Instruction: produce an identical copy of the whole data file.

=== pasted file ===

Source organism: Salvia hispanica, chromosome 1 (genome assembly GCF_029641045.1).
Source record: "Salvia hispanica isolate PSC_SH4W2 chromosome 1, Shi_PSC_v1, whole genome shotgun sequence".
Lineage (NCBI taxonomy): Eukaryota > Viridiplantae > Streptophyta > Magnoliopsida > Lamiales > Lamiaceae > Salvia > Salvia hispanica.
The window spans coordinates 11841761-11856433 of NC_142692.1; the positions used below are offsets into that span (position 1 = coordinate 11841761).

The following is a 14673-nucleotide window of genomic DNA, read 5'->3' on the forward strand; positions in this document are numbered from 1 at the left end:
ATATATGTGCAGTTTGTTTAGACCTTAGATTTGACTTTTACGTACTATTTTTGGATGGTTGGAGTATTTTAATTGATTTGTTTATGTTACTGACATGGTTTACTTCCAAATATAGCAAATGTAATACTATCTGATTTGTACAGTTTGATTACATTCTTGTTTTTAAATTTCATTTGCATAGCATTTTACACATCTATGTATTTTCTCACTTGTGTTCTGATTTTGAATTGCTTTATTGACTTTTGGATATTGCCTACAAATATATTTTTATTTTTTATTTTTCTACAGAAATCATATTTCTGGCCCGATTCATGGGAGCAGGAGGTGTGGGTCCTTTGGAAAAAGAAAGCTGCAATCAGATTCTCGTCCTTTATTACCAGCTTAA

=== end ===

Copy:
Source organism: Salvia hispanica, chromosome 1 (genome assembly GCF_029641045.1).
Source record: "Salvia hispanica isolate PSC_SH4W2 chromosome 1, Shi_PSC_v1, whole genome shotgun sequence".
Lineage (NCBI taxonomy): Eukaryota > Viridiplantae > Streptophyta > Magnoliopsida > Lamiales > Lamiaceae > Salvia > Salvia hispanica.
The window spans coordinates 11841761-11856433 of NC_142692.1; the positions used below are offsets into that span (position 1 = coordinate 11841761).

The following is a 14673-nucleotide window of genomic DNA, read 5'->3' on the forward strand; positions in this document are numbered from 1 at the left end:
ATATATGTGCAGTTTGTTTAGACCTTAGATTTGACTTTTACGTACTATTTTTGGATGGTTGGAGTATTTTAATTGATTTGTTTATGTTACTGACATGGTTTACTTCCAAATATAGCAAATGTAATACTATCTGATTTGTACAGTTTGATTACATTCTTGTTTTTAAATTTCATTTGCATAGCATTTTACACATCTATGTATTTTCTCACTTGTGTTCTGATTTTGAATTGCTTTATTGACTTTTGGATATTGCCTACAAATATATTTTTATTTTTTATTTTTCTACAGAAATCATATTTCTGGCCCGATTCATGGGAGCAGGAGGTGTGGGTCCTTTGGAAAAAGAAAGCTGCAATCAGATTCTCGTCCTTTATTACCAGCTTAA